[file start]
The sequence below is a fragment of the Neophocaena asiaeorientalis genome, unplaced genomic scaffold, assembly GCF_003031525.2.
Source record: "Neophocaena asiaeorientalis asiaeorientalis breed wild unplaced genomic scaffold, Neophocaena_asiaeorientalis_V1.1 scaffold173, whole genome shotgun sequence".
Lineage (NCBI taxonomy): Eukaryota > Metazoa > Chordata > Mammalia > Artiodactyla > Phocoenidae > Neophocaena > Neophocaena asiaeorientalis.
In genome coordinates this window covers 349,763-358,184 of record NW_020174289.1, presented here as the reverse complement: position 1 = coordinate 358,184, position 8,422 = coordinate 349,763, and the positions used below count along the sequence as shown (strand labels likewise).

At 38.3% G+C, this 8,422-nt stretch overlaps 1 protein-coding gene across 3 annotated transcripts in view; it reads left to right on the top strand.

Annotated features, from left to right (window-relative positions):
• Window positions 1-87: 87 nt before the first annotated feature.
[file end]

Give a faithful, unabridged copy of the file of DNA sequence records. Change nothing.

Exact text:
The sequence below is a fragment of the Neophocaena asiaeorientalis genome, unplaced genomic scaffold, assembly GCF_003031525.2.
Source record: "Neophocaena asiaeorientalis asiaeorientalis breed wild unplaced genomic scaffold, Neophocaena_asiaeorientalis_V1.1 scaffold173, whole genome shotgun sequence".
Lineage (NCBI taxonomy): Eukaryota > Metazoa > Chordata > Mammalia > Artiodactyla > Phocoenidae > Neophocaena > Neophocaena asiaeorientalis.
In genome coordinates this window covers 349,763-358,184 of record NW_020174289.1, presented here as the reverse complement: position 1 = coordinate 358,184, position 8,422 = coordinate 349,763, and the positions used below count along the sequence as shown (strand labels likewise).

At 38.3% G+C, this 8,422-nt stretch overlaps 1 protein-coding gene across 3 annotated transcripts in view; it reads left to right on the top strand.

Annotated features, from left to right (window-relative positions):
• Window positions 1-87: 87 nt before the first annotated feature.